If Philippines’ rebels like Abu Sayyaf, which ally themselves with terrorists group Al Qaeda or perhaps ISIS, would succeed on their quest to impose their own Islamic brand of religion in the Philippines, should they remain unchecked, it will not be improbable that they could likewise supplant the Roman Catholic religion in the Philippines with their own Islamic religion.


They can even impose their own social, political and judicial dispensation like Shariah laws. Why not? Before the Spaniards, some Philippine natives were Muslims while majority of the other tribes believes in anito and other Pagan rituals.

Before the French Revolution, 100% of French population professed Roman Catholicism. In the Philippines today, 80% of Filipinos are Roman Catholics.

But why will proponents of religion, be it Roman Catholicism or Muslim, allow secularization by discouraging the practice of other social and cultural mores when everybody is entitled to exercise his own religion? I don’t get it.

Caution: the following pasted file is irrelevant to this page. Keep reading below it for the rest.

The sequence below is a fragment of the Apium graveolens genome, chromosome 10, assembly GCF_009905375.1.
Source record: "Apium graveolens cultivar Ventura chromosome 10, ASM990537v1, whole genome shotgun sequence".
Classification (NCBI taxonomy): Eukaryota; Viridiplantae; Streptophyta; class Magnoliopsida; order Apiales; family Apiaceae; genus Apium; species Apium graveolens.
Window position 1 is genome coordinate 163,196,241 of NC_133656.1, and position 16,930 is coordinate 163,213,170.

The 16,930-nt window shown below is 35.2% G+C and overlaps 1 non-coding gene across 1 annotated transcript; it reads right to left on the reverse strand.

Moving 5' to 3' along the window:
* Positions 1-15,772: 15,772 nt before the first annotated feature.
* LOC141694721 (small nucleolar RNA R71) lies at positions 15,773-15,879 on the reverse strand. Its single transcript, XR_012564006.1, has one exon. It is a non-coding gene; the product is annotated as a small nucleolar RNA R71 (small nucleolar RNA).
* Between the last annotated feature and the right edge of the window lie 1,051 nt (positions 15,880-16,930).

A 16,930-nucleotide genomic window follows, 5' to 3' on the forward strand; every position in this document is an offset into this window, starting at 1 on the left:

Why resort to extremism, instead of religious tolerance? Extremism in the light of religion has always been around. From the Crusades, Jewish zealots and Islamic jihadists, extremism has taken root in every religion and is used by a few to exploit personal causes thru violent means.

When Islamists impose strict adherence for Muslim infidels the way they observe their own Muslim beliefs, like telling the infidels not to make fun of Mohammed, Islamists should remember that infidels may not really be mocking Mohammed but they are just expressing their God-given freedoms of speech and expression.

When some people made fun of Jesus Christ like the Jews, who crucified him on the cross, Roman Catholics did not condemn the Jewish people to death because they know that Jesus had forgiven them.

Roman Catholics only pray that those mocking Christ be enlightened and should make better use of their freedoms of speech and expression or to venture into some other activities that will improve their way of life, not end it.